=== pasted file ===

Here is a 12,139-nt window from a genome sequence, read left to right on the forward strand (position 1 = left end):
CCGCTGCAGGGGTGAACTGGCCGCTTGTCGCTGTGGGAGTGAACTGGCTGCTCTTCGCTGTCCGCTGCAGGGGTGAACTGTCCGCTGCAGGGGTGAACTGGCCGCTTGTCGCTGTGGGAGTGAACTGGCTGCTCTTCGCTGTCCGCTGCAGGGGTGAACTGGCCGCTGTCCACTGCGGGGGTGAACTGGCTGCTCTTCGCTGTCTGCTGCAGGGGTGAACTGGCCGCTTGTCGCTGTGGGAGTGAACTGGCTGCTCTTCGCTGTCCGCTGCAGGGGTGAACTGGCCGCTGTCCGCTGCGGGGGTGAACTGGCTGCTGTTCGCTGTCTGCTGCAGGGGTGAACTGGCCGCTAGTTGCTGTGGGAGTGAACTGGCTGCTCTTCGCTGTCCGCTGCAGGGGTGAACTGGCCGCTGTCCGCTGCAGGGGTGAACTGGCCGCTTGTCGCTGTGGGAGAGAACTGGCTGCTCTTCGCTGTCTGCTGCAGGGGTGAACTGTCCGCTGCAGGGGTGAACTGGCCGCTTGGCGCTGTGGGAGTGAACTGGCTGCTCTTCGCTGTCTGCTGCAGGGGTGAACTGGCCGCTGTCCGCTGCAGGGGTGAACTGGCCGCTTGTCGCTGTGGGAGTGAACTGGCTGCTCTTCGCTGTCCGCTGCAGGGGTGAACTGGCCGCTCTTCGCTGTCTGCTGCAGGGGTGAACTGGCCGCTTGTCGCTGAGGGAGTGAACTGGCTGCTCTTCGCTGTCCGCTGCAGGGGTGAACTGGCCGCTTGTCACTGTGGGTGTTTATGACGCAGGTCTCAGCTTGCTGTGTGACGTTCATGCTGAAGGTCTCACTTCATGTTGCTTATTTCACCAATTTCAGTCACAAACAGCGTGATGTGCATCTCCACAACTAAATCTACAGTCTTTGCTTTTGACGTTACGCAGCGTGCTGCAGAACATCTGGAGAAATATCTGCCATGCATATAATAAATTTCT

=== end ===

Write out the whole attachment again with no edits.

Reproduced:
Here is a 12,139-nt window from a genome sequence, read left to right on the forward strand (position 1 = left end):
CCGCTGCAGGGGTGAACTGGCCGCTTGTCGCTGTGGGAGTGAACTGGCTGCTCTTCGCTGTCCGCTGCAGGGGTGAACTGTCCGCTGCAGGGGTGAACTGGCCGCTTGTCGCTGTGGGAGTGAACTGGCTGCTCTTCGCTGTCCGCTGCAGGGGTGAACTGGCCGCTGTCCACTGCGGGGGTGAACTGGCTGCTCTTCGCTGTCTGCTGCAGGGGTGAACTGGCCGCTTGTCGCTGTGGGAGTGAACTGGCTGCTCTTCGCTGTCCGCTGCAGGGGTGAACTGGCCGCTGTCCGCTGCGGGGGTGAACTGGCTGCTGTTCGCTGTCTGCTGCAGGGGTGAACTGGCCGCTAGTTGCTGTGGGAGTGAACTGGCTGCTCTTCGCTGTCCGCTGCAGGGGTGAACTGGCCGCTGTCCGCTGCAGGGGTGAACTGGCCGCTTGTCGCTGTGGGAGAGAACTGGCTGCTCTTCGCTGTCTGCTGCAGGGGTGAACTGTCCGCTGCAGGGGTGAACTGGCCGCTTGGCGCTGTGGGAGTGAACTGGCTGCTCTTCGCTGTCTGCTGCAGGGGTGAACTGGCCGCTGTCCGCTGCAGGGGTGAACTGGCCGCTTGTCGCTGTGGGAGTGAACTGGCTGCTCTTCGCTGTCCGCTGCAGGGGTGAACTGGCCGCTCTTCGCTGTCTGCTGCAGGGGTGAACTGGCCGCTTGTCGCTGAGGGAGTGAACTGGCTGCTCTTCGCTGTCCGCTGCAGGGGTGAACTGGCCGCTTGTCACTGTGGGTGTTTATGACGCAGGTCTCAGCTTGCTGTGTGACGTTCATGCTGAAGGTCTCACTTCATGTTGCTTATTTCACCAATTTCAGTCACAAACAGCGTGATGTGCATCTCCACAACTAAATCTACAGTCTTTGCTTTTGACGTTACGCAGCGTGCTGCAGAACATCTGGAGAAATATCTGCCATGCATATAATAAATTTCT